Asbestos exposure, trauma and chronic hydrocoele have all been implicated as risk factors in the development of paratesticular mesothelioma [2] [5]. A few cases have also been reported with no prior associated disease process [6].  Due to the rarity of primary tunica vaginalis mesothelioma, little is known of its pathogenesis. In patients with asbestos exposure, we speculate that the asbestos fibres may collect in the tunica vaginalis via the coelomic connections described earlier. A small number of fibres may also reach the area via the blood stream after being absorbed from the lungs and gastrointestinal tract. Asbestos exposure mainly occurs from breathing in asbestos fibres. When products containing asbestos are disturbed, they release fibres into the air which may be inhaled [7]. Oral and dermal exposures have also been described [8]. Familial occupational exposure may also lead to indirect exposure via contaminants brought home. Plas et al reported in their study that a familial occupational history to asbestos increased the risk of malignant mesothelioma of tunica vaginalis 10-fold [2]. The relationship between asbestos exposure and mesothelioma is well established but the mechanisms underlying tumourogenesis are not fully understood. Chronic irritation leading to a hyperplastic inflammatory response along with oncogenic mutations caused by the asbestos fibres may eventually lead to tumour development [4]. We consider our first case to be a presentation of primary tunica vaginalis mesothelioma without pleural or peritoneal disease.  The mediastinal and para-aortic lymph node disease are compatible with metastases from the scrotal disease.  The potential source of asbestos exposure was his son who had died one year earlier of asbestosis and who could have brought contaminants home through his work clothes thirty years earlier.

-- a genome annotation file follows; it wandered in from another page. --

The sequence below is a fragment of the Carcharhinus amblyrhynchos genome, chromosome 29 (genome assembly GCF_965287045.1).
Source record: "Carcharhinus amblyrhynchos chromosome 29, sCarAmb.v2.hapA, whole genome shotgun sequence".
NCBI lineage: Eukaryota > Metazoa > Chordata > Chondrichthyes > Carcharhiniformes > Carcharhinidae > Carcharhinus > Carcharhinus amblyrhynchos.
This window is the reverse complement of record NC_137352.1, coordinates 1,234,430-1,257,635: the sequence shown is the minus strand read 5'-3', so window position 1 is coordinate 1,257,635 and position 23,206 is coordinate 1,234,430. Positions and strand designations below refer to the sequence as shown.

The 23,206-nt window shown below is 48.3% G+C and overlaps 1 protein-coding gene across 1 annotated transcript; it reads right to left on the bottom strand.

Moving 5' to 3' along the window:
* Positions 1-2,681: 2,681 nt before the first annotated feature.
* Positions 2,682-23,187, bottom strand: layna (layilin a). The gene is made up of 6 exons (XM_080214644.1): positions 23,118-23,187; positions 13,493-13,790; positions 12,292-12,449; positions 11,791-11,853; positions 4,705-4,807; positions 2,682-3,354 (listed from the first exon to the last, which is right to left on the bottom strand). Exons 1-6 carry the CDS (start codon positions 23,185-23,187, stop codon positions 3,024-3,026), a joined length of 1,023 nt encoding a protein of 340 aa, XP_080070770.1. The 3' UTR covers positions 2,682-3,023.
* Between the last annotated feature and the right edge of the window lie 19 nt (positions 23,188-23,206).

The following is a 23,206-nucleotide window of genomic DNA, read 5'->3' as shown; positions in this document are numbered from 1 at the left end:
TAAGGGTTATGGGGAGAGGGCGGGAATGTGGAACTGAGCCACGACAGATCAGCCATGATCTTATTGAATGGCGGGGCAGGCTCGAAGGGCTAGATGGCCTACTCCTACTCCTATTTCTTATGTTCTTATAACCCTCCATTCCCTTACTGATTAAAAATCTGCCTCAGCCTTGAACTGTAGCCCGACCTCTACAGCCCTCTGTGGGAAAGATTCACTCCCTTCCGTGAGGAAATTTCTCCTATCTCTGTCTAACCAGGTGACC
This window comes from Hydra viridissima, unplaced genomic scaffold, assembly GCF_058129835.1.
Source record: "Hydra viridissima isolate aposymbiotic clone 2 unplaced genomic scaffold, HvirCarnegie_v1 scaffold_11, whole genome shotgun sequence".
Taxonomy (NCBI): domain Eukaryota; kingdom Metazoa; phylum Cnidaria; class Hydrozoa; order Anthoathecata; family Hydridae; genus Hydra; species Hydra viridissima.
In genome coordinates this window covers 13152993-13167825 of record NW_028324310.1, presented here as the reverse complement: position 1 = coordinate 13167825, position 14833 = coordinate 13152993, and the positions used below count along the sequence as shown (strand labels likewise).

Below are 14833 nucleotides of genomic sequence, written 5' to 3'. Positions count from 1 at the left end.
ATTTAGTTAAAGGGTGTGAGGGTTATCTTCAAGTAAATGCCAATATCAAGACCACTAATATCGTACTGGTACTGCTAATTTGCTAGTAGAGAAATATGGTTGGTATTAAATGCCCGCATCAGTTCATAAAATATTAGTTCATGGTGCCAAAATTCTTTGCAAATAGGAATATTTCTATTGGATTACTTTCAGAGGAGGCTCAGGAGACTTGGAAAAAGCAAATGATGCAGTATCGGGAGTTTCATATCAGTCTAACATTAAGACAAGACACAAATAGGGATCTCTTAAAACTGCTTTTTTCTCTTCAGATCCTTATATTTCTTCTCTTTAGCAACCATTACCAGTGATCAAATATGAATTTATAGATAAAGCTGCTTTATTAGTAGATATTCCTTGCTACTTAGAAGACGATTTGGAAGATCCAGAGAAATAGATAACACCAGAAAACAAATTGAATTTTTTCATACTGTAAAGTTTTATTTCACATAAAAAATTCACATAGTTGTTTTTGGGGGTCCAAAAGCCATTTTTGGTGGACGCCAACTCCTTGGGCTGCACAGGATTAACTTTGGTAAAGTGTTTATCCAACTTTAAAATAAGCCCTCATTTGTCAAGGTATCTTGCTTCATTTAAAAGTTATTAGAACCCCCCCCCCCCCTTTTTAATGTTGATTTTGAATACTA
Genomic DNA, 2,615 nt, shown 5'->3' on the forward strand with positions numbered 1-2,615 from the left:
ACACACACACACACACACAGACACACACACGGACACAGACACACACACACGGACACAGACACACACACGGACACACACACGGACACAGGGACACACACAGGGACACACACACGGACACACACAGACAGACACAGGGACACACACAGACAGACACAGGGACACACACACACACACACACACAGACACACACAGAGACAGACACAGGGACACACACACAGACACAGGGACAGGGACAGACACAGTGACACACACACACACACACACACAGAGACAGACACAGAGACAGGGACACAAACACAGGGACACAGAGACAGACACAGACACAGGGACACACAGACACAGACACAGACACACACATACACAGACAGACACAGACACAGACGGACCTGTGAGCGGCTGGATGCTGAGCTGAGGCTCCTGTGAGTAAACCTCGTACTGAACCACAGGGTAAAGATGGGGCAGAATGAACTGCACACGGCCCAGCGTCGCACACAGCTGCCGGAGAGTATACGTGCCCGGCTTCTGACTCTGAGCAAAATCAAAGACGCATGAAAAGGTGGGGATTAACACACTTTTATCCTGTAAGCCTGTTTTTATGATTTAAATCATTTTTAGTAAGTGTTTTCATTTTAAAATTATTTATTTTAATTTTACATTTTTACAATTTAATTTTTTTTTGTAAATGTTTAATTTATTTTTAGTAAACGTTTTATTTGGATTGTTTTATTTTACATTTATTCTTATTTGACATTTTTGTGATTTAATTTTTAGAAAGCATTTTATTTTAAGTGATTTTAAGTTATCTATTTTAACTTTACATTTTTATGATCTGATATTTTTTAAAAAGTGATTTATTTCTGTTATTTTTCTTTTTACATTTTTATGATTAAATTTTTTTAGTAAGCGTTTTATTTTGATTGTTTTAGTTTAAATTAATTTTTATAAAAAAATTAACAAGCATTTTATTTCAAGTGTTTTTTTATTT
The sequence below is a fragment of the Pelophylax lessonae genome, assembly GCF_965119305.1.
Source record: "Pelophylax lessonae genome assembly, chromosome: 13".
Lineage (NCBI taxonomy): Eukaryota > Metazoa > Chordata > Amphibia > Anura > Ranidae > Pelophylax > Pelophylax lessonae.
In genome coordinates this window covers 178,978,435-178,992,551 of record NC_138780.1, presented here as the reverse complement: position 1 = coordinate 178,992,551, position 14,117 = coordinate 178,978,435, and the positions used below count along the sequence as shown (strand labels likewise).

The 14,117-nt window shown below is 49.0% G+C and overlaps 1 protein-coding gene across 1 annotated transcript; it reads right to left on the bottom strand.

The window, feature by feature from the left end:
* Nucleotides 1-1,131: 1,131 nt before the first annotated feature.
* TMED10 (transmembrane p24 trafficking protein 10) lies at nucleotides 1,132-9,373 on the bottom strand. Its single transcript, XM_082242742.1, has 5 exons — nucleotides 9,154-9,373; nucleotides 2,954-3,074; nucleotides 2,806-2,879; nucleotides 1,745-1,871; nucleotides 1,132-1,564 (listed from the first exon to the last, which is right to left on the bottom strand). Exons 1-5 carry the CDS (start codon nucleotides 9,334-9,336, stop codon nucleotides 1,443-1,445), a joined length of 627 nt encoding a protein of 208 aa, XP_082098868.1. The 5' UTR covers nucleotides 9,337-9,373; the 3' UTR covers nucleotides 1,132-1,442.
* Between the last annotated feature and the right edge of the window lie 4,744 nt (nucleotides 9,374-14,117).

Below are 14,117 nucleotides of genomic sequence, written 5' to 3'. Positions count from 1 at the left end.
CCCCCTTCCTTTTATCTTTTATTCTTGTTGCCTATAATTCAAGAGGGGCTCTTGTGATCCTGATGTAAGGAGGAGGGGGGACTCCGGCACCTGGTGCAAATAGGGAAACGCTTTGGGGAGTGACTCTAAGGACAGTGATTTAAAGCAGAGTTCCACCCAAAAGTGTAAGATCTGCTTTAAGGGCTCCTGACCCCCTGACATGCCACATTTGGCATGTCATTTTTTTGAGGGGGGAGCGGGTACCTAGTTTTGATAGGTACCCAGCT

Mesothelioma presenting in the tunica vaginalis usually affects men between 50 to 70 years of age. The disease presents as a scrotal swelling or hard testicular mass but is rarely diagnosed pre-operatively [2]. The histopathological diagnosis of malignant mesothelioma can be challenging and should be supported by immunohistochemical studies. Winstanley et al studied the immunohistochemical profile of 20 testicular malignant mesotheliomas finding the following positivity rates: calretinin and EMA 100%; thrombomodulin 89%; CK7 83%: CK5/6 72% but only 11% were positive for BerEp4. All cases were negative for CK20 & CEA [9]. Calretinin is a vitamin D dependent calcium binding protein, detected in most malignant mesotheliomas, and considered one of the most specific markers for epithelioid mesothelioma [10]. The main differential diagnoses for mesotheliomas are rare primary adenocarcinomas of the rete testis and metastatic adenocarcinomas that are calretinin and CK5/6 negative and usually BerEP4 and CEA positive.